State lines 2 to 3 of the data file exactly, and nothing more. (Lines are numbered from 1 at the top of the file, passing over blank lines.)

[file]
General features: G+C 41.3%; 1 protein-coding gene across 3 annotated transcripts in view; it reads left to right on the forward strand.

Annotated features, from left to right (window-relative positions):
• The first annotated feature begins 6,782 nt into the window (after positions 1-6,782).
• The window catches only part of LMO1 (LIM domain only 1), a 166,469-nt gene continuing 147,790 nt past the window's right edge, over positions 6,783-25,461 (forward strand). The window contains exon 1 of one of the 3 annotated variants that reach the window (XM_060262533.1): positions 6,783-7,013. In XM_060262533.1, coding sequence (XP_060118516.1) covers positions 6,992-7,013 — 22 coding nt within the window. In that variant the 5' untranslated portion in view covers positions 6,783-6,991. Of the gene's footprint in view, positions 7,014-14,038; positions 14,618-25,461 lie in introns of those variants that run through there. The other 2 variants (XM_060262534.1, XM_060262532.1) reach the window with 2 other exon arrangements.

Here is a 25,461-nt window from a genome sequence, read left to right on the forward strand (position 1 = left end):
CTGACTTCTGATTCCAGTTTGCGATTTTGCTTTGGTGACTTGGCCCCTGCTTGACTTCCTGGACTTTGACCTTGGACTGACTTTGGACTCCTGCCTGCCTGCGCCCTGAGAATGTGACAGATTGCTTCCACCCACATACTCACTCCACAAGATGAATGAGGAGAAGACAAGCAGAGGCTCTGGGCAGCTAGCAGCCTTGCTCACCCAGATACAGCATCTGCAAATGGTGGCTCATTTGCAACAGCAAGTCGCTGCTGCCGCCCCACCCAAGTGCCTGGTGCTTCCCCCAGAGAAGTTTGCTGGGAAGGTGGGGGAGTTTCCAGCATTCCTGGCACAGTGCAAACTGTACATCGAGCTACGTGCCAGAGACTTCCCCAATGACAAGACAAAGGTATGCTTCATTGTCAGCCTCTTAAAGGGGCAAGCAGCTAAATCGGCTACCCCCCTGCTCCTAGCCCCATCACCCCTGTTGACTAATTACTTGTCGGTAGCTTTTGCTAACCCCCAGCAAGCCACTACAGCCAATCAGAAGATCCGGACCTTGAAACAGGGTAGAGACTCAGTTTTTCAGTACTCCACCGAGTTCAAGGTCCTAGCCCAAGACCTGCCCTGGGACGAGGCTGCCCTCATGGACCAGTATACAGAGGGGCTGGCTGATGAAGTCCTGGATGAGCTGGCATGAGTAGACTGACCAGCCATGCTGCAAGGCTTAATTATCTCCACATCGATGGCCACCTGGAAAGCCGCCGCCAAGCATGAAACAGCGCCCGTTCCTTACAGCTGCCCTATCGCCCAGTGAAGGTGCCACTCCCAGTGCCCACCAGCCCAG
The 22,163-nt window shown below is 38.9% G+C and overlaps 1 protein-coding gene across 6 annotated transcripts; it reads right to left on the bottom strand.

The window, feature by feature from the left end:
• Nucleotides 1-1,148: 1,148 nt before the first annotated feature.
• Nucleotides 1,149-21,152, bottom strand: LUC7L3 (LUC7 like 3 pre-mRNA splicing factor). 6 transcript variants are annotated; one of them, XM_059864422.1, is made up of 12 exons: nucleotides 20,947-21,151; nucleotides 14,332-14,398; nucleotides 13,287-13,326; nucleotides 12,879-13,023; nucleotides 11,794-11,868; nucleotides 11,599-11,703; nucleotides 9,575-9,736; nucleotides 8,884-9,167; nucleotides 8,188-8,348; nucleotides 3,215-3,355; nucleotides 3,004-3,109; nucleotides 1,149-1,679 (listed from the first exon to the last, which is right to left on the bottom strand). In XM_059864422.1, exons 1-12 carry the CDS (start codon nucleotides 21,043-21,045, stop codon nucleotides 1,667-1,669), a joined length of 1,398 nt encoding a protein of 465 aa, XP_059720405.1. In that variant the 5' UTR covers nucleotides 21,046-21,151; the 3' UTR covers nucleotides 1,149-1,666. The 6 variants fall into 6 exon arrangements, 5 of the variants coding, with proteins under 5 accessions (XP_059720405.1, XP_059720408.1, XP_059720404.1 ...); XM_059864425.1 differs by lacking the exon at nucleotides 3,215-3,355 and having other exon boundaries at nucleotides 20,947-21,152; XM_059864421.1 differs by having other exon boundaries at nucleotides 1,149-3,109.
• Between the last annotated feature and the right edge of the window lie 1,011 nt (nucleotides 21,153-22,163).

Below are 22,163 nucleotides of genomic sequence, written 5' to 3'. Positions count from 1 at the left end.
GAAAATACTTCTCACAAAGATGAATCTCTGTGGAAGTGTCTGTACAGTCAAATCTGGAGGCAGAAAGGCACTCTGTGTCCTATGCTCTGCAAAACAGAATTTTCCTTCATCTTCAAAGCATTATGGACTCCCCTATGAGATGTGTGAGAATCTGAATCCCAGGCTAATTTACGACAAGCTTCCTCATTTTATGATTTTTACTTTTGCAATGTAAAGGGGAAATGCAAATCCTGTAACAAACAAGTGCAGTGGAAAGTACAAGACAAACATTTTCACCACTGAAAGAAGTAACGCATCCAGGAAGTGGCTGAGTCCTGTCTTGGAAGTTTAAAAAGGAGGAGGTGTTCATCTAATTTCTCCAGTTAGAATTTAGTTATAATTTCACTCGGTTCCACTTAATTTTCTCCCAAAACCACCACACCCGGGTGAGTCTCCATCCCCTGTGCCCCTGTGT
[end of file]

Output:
Annotated features, from left to right (window-relative positions):
• The first annotated feature begins 6,782 nt into the window (after positions 1-6,782).